And I didn’t plan to feel again. One doesn’t plan for the impossible. I’d been empty for so long, a shell of myself left behind to do nothing but observe.

No, there was more chance that whatever acts the men below had planned for the poor girl would serve better to awaken my curiosity. Not because I craved violence or obscenities, not in the least, but because it would be different. Different was the only thing I craved.

She tugged at the doors. Of course, the doors wouldn’t budge. Churches may sometimes be open late, but this wasn’t a church anymore. Bought out by the museum across the street a few years back, it now stood lonely and vacant, waiting for its next purpose.

She peered back over her shoulder, and I realized, then, that I couldn’t feel her essence. Somehow she kept it hidden within her.

“Shit!” she said.

They had closed much of the distance between them and her. Still, they didn’t hurry. I focused on their faces, expecting to witness some form of emotion. But there was none. Blank faces, blank eyes. They were human, I could tell, but different. Maybe it was just the weird way essence flowed around them. Could they be essentialists? Did they control essence? I struggled against my stone restraints. I wanted to lean in and better watch the scene before me. I needed to get down and join the action. And though the others hadn’t said another word, I knew they were also following intently; Garnier, like me, the other two, by tracking the attacker’s essence.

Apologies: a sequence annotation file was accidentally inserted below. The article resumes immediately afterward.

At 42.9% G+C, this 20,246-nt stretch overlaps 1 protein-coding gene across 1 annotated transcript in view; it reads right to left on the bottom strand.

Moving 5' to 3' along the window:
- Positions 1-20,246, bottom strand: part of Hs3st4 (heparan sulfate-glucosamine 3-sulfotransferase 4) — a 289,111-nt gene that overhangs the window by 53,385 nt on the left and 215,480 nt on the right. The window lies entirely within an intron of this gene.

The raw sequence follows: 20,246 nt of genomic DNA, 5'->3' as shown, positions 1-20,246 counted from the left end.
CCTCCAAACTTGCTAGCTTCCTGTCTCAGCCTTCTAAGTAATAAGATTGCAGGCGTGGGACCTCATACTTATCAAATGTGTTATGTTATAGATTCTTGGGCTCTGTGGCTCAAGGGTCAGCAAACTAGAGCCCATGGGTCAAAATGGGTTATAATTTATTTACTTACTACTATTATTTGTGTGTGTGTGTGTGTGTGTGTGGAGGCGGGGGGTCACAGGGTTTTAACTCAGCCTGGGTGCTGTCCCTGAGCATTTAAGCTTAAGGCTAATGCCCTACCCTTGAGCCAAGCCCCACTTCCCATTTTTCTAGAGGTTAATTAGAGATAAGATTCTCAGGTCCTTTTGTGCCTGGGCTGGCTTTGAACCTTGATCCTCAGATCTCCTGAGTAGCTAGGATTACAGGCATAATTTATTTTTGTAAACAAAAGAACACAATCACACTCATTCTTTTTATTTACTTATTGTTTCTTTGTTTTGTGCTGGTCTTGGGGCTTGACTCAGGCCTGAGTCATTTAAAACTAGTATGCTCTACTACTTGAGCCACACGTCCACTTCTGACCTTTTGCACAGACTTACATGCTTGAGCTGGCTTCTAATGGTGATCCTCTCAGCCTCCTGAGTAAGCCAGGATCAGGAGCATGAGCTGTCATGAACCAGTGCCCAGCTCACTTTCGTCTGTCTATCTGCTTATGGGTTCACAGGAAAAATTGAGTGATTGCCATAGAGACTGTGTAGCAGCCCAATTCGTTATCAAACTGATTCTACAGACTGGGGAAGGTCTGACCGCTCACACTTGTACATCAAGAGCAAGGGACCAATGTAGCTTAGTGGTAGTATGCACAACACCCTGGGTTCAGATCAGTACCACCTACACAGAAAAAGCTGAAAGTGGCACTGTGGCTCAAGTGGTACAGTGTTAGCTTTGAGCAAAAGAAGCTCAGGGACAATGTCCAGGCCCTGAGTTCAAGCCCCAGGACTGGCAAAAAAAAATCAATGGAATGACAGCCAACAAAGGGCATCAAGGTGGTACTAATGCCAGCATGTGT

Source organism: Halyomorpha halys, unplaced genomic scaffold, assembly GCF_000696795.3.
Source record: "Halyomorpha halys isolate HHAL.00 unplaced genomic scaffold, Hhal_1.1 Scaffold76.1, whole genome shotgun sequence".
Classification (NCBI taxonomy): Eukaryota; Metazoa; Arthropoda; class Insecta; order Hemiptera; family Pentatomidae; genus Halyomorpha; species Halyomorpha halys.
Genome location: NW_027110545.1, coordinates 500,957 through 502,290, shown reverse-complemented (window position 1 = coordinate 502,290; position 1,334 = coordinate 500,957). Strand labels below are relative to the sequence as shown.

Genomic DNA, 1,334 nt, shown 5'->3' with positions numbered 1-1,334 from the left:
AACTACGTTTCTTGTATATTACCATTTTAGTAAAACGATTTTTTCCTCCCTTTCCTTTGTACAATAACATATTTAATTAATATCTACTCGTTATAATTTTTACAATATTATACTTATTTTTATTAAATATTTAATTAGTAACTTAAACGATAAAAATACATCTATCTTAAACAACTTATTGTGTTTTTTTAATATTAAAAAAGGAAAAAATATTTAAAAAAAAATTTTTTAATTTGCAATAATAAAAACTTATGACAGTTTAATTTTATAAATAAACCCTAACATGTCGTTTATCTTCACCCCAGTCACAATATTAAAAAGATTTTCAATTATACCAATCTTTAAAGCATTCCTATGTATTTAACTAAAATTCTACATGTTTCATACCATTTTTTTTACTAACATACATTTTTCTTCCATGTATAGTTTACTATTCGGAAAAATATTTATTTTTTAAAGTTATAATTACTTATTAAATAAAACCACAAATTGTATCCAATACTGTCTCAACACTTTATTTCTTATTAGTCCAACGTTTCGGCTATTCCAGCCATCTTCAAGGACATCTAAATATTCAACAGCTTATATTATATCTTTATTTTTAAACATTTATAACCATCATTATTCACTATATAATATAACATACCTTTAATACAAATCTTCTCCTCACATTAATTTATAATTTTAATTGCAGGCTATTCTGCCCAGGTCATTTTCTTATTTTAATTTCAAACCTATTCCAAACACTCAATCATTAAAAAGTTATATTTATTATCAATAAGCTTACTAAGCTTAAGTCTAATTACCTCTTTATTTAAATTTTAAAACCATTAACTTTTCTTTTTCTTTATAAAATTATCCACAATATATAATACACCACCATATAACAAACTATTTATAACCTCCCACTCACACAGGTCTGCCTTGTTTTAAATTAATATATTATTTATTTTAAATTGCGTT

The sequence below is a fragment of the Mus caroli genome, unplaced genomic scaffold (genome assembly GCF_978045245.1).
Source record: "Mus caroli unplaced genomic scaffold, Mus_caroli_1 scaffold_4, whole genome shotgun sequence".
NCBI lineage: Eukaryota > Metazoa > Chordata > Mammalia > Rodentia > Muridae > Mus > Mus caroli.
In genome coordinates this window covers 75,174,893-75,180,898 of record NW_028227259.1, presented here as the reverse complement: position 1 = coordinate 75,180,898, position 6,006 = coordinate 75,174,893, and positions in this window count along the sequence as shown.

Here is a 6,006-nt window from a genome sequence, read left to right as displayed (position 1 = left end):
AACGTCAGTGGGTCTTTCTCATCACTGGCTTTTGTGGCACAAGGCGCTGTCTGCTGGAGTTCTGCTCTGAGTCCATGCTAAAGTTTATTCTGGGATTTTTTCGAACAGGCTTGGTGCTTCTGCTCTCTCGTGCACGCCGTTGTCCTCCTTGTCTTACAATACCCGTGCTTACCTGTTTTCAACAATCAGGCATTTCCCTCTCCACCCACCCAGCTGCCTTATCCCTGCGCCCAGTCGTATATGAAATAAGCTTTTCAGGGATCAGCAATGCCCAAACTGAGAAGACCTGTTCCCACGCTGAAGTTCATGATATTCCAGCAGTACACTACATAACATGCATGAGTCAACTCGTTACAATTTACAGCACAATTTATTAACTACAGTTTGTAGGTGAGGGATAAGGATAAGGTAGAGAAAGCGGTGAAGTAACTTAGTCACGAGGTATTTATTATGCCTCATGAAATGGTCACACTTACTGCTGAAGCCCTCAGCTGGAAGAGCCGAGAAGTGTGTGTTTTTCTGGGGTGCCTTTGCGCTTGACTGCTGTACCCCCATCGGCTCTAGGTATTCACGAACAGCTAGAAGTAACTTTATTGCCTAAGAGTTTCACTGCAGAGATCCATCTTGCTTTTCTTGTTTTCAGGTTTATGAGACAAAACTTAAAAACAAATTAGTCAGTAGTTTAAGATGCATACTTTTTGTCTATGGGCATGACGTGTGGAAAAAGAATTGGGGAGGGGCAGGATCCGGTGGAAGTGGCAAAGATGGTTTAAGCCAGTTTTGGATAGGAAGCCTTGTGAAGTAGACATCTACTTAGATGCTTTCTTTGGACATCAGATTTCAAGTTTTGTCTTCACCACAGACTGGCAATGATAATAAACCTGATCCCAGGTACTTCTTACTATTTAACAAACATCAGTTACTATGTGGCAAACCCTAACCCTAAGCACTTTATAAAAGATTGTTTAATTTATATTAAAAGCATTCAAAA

The girl bolted back toward the street but they cornered her before she had the chance to escape. Though they still gave the impression of calm, their gaits picked up as they approached her. They backed her around the side of the church where Vincent would now be able to get a view. Away from Garnier’s sight. The small yard was only a few feet wide and littered with dead leaves and urban trash. The streetlights did a poor job illuminating the scene and the weak light strained even my superior eyes.

The girl tripped and fell. I held my breath.

One of the men laughed and the rest joined in like a pack of demented hyenas. They were close to her. Close enough that the smell should be overwhelming her. She was surrounded.

They stood over her and I wished I could see them better. I needed to witness the scene below me, but it was too hard to make out with the night shadows dancing in harsh strokes around them. My mind absorbed every detail, so I could pore over this scenario again and again when I was back to my boredom.

She trembled and attempted to push herself away from the ground. Her seemingly frail arms were in fact rather muscular and it appeared she would manage to get up. I felt a small perverse pleasure when she wasn’t fast enough, and a well-placed boot to the upper back knocked her down again. I could imagine the smell of decayed leaves invading her nostrils. The taste of grass and dirt in her mouth. She struggled against him but made no headway.